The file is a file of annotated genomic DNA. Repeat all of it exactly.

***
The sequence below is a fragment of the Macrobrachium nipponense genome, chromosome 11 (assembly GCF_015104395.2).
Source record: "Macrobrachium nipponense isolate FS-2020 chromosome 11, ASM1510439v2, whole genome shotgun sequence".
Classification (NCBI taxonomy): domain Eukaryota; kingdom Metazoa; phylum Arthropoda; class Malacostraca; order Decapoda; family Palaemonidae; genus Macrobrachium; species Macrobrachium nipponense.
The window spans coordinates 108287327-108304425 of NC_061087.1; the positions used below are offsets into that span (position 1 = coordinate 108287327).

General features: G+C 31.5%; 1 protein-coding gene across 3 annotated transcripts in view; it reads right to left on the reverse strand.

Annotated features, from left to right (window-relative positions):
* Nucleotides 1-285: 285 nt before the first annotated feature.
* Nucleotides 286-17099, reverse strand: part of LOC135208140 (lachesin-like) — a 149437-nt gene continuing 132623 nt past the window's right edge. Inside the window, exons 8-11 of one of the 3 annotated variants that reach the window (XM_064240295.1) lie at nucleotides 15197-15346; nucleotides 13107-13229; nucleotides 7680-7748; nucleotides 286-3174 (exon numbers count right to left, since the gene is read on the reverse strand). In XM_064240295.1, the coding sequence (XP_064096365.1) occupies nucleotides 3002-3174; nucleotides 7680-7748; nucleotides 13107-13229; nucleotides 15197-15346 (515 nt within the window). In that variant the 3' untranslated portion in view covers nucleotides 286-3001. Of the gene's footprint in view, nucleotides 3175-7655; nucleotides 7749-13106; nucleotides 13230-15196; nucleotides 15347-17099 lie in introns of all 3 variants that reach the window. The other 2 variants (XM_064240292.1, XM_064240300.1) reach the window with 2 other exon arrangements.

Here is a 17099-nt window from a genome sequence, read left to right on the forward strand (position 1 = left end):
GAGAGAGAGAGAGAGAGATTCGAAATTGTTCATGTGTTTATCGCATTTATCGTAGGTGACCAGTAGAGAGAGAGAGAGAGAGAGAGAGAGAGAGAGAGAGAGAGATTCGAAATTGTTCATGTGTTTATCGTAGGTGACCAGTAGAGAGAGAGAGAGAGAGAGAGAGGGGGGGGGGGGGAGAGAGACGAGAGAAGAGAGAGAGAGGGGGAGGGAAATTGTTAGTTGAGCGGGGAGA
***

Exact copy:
The sequence below is a fragment of the Macrobrachium nipponense genome, chromosome 11 (assembly GCF_015104395.2).
Source record: "Macrobrachium nipponense isolate FS-2020 chromosome 11, ASM1510439v2, whole genome shotgun sequence".
Classification (NCBI taxonomy): domain Eukaryota; kingdom Metazoa; phylum Arthropoda; class Malacostraca; order Decapoda; family Palaemonidae; genus Macrobrachium; species Macrobrachium nipponense.
The window spans coordinates 108287327-108304425 of NC_061087.1; the positions used below are offsets into that span (position 1 = coordinate 108287327).

General features: G+C 31.5%; 1 protein-coding gene across 3 annotated transcripts in view; it reads right to left on the reverse strand.

Annotated features, from left to right (window-relative positions):
* Nucleotides 1-285: 285 nt before the first annotated feature.
* Nucleotides 286-17099, reverse strand: part of LOC135208140 (lachesin-like) — a 149437-nt gene continuing 132623 nt past the window's right edge. Inside the window, exons 8-11 of one of the 3 annotated variants that reach the window (XM_064240295.1) lie at nucleotides 15197-15346; nucleotides 13107-13229; nucleotides 7680-7748; nucleotides 286-3174 (exon numbers count right to left, since the gene is read on the reverse strand). In XM_064240295.1, the coding sequence (XP_064096365.1) occupies nucleotides 3002-3174; nucleotides 7680-7748; nucleotides 13107-13229; nucleotides 15197-15346 (515 nt within the window). In that variant the 3' untranslated portion in view covers nucleotides 286-3001. Of the gene's footprint in view, nucleotides 3175-7655; nucleotides 7749-13106; nucleotides 13230-15196; nucleotides 15347-17099 lie in introns of all 3 variants that reach the window. The other 2 variants (XM_064240292.1, XM_064240300.1) reach the window with 2 other exon arrangements.

Here is a 17099-nt window from a genome sequence, read left to right on the forward strand (position 1 = left end):
GAGAGAGAGAGAGAGAGATTCGAAATTGTTCATGTGTTTATCGCATTTATCGTAGGTGACCAGTAGAGAGAGAGAGAGAGAGAGAGAGAGAGAGAGAGAGAGAGATTCGAAATTGTTCATGTGTTTATCGTAGGTGACCAGTAGAGAGAGAGAGAGAGAGAGAGAGGGGGGGGGGGGGAGAGAGACGAGAGAAGAGAGAGAGAGGGGGAGGGAAATTGTTAGTTGAGCGGGGAGA